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Financial Times: ONGC to buy stake in Brazil oilfield

By Khozem Merchant in Mumbai
Published: January 31 2006
India’s state-owned Oil and Natural Gas Corporation has agreed to pay $1.4bn to buy ExxonMobil’s 30 per cent stake in a field in Brazil’s Campos Basin, securing its first asset in the region after a string of setbacks.
ONGC officials say its offer has been approved by the Indian government.
The stake represents the company’s most valuable overseas asset since it paid $2.7bn for 20 per cent of the ExxonMobil-operated Sakhalin-1 project in Russia’s western Siberia region in 1998.
Speaking to the Financial Times, a senior ONGC official described the acquisition as “a highly prospective field”.
ONGC’s acquisition of the stake in the project means it will gain as partners Petrobras, the Brazilian state-owned company, and Royal Dutch Shell, the Anglo-Dutch energy group, both of which hold 35 per cent stakes in the field.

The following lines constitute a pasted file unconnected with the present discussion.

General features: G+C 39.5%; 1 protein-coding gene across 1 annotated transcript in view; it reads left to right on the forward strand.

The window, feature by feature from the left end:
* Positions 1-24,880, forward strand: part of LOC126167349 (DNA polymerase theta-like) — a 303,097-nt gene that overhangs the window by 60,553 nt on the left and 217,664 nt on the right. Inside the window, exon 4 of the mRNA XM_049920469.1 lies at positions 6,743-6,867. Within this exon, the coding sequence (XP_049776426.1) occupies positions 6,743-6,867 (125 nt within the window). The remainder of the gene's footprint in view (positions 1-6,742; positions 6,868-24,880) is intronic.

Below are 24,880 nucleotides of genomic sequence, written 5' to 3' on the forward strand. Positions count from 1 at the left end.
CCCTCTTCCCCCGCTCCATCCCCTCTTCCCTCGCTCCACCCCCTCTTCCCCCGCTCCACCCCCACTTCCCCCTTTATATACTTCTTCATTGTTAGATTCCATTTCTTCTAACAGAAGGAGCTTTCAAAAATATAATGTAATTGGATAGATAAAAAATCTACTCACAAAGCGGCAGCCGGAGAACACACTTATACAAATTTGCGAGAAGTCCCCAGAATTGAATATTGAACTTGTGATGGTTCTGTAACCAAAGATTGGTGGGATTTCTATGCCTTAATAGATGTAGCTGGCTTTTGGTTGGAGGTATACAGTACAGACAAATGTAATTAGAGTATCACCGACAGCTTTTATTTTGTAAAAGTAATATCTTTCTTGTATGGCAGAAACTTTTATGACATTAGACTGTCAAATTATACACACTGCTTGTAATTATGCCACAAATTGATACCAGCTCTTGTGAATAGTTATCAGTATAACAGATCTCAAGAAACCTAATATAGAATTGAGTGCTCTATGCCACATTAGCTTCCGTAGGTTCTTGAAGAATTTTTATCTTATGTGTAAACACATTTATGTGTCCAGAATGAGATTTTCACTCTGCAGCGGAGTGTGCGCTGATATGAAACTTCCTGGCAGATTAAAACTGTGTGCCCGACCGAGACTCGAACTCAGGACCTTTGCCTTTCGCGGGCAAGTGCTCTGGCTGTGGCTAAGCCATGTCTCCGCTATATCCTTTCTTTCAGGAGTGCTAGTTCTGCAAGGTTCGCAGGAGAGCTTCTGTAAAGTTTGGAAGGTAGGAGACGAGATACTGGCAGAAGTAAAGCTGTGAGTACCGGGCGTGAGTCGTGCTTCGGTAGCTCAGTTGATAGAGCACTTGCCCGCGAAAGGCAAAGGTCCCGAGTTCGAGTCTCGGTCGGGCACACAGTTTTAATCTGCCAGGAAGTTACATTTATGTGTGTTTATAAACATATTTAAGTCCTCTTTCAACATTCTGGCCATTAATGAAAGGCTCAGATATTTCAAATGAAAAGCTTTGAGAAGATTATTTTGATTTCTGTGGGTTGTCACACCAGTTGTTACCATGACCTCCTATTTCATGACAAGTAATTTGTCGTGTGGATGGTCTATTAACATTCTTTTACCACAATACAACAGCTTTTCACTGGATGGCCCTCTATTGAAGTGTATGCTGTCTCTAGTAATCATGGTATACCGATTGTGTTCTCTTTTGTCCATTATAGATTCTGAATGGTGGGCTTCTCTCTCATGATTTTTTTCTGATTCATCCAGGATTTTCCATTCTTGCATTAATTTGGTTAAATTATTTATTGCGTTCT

Final agreement is subject to pre-emption rights that must be exercised in the next month. Last night ONGC officials were confidently expecting a rapid conclusion to the transaction.
ONGC’s success came as Subir Raha, chairman, held a first round of talks with Murli Deora, India’s new petroleum minister.
Mr Deora has pledged to continue the Indian government’s widely applauded efforts to strengthen the country’s energy security through a strategy of aggressive “energy diplomacy” and alliances.
ONGC’s role in Campos Basin will align it with Petrobras, whose upstream exploration expertise is valued in New Delhi. Brazil’s president has spoken of India as a future energy partner for Latin America’s largest economy.
“This is not only a first move in a promising region; it also puts ONGC in a partnership with companies that has potential to grow elsewhere,” said Madhu Nainan, of Petrowatch, an energy industry publication in Mumbai.
ONGC’s earlier effort to achieve a presence in the region failed when it was outbid by Chinese rivals for assets in Ecuador. The Indian group has interests in Sudan, Libya, Myanmar, Iran, Iraq and Syria.

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